In a Russian television interview, he declared, “Everyone is saying incantations that in no way can we allow World War III.”
Lavrov stated that he does not want to see nuclear-weapons-related concerns “artificially increased now, when the risks are rather real.”
He stated, “The threat is grave.” “It’s true. It is not to be taken lightly.”
Dmytro Kuleba, Ukraine’s foreign minister, stated on Twitter that Lavrov’s remarks highlight Ukraine’s need for Western assistance: “Russia’s final chance to deter the international community from helping Ukraine has passed.” As a result, there is talk of a’real’ threat of WWIII. This can only suggest that Moscow perceives a loss in Ukraine.”
On February 24, Russia invaded Ukraine, ostensibly with the intention of capturing Kyiv, the country’s capital. However, with the support of Western armaments, the Ukrainians pushed President Vladimir Putin’s army to retire.
Moscow now declares its intention to seize the Donbas, an industrial region in eastern Ukraine dominated by Russian speakers. Both sides claim the battle is beginning, but Russia has yet to launch a full-fledged ground attack or achieve any significant victories.
Russia’s firepower was redirected elsewhere on Monday, with missiles and bombers bombing deep beyond the front lines in an attempt to sabotage Ukrainian supply attempts.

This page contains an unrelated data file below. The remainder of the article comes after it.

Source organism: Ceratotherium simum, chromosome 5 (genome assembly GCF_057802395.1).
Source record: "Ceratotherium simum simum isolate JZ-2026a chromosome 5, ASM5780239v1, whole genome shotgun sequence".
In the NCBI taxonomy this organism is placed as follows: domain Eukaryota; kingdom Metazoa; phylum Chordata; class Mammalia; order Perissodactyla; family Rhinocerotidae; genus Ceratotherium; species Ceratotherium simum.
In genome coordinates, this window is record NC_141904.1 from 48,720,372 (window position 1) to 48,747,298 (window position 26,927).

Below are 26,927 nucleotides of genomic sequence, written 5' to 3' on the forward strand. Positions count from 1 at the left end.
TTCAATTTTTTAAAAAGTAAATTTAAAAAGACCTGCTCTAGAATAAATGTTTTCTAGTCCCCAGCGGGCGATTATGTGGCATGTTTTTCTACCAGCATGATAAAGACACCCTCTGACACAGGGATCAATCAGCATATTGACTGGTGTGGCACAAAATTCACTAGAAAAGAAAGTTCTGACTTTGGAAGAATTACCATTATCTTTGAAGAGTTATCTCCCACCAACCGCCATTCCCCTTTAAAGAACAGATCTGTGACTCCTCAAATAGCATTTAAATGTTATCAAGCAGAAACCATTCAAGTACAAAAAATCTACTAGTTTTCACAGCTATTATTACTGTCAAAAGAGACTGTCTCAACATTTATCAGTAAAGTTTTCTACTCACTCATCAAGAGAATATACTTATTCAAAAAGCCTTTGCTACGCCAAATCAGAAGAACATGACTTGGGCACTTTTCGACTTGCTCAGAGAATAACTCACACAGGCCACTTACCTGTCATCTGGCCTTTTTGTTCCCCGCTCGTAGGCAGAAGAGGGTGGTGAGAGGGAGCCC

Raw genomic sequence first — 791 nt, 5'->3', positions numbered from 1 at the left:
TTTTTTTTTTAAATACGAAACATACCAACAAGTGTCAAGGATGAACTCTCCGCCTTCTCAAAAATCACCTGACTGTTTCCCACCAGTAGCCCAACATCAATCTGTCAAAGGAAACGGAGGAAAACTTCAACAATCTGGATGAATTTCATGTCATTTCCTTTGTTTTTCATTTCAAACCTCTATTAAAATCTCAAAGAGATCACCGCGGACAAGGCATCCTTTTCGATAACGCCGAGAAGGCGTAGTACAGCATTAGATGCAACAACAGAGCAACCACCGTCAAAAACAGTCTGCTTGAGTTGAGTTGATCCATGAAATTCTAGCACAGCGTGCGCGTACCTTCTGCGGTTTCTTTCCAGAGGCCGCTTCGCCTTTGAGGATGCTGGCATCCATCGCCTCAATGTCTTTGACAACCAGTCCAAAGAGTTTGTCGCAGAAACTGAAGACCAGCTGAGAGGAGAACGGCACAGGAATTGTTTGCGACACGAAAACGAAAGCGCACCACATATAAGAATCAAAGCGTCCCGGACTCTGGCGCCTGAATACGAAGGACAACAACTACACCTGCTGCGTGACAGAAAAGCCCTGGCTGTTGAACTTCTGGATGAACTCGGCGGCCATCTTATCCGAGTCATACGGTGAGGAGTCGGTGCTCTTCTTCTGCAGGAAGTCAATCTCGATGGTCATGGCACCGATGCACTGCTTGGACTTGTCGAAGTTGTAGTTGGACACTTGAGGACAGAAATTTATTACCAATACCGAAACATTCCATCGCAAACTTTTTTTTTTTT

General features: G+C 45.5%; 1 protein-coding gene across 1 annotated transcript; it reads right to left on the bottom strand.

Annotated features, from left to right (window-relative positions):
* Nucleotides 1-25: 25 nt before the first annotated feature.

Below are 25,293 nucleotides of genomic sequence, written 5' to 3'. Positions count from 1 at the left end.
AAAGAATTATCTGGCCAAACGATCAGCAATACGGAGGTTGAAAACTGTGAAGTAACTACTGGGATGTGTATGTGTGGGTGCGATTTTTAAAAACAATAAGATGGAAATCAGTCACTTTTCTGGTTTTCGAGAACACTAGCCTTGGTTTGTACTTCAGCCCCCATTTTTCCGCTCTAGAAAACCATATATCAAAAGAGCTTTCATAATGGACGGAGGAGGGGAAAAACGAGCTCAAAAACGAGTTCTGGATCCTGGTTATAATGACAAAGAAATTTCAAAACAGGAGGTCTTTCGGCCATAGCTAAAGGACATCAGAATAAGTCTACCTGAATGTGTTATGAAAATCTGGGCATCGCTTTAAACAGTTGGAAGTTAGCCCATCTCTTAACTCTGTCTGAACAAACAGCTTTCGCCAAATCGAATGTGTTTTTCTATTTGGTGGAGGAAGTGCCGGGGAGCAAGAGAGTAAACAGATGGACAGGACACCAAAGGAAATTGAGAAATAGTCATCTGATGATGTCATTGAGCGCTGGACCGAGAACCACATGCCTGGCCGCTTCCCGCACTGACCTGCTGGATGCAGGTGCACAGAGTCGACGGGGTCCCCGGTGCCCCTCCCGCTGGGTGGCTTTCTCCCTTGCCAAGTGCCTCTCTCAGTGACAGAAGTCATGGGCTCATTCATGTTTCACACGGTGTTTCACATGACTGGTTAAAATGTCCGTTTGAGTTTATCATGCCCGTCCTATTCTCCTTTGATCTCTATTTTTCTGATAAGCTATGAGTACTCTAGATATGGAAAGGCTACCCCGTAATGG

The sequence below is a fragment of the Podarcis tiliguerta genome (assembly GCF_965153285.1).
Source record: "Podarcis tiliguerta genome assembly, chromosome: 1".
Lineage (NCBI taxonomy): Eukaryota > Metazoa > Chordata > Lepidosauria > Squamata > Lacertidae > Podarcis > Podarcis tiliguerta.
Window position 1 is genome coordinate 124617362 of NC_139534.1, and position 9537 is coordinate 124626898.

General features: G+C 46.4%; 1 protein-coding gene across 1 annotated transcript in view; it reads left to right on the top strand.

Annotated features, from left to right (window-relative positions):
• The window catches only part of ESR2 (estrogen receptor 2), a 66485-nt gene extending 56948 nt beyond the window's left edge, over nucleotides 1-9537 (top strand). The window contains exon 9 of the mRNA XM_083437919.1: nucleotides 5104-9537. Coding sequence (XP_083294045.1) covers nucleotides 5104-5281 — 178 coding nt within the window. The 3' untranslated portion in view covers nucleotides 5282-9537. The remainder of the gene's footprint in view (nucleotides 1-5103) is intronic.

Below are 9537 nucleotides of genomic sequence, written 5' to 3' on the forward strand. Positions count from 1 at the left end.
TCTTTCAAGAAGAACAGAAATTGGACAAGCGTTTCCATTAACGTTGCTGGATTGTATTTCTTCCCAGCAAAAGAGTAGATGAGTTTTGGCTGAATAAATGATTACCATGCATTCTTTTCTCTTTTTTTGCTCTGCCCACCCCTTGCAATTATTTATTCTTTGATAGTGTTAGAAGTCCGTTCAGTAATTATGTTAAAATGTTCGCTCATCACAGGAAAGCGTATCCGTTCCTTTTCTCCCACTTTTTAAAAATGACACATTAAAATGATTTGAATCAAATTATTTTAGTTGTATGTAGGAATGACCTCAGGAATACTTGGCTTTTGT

According to Oleksandr Kamyshin, the chief of Ukraine’s state railway, five railroad stations in central and western Ukraine were attacked, and one worker was murdered. A missile assault in Lviv, a western city near the Polish border that has swollen with Ukrainians fleeing conflict elsewhere, was part of the bombardment.
Russian attacks in the central Vynnytsia area killed at least five persons, according to Ukrainian authorities.
According to Russian Defense Ministry spokesperson Maj. Gen. Igor Konashenkov, Russia also attacked an oil refinery and gasoline stockpiles in Kremenchuk, central Ukraine. According to him, Russian jets damaged 56 Ukrainian sites.
The raids on gasoline stations, according to Philip Breedlove, a former US general who served as NATO’s top commander from 2013 to 2016, are intended to deplete crucial Ukrainian combat resources. Strikes against rail targets, on the other hand, constitute a “legal” attempt to interrupt supply lines, according to him.
“The illegitimate reason is that they know people are attempting to flee the country, and this is simply another intimidation, terrorism measure to make them distrust train travel.”
The conflict is settling into a campaign of incremental combat losses and wins, according to Phillips P. O’Brien, professor of strategic studies at the University of St. Andrews in Scotland.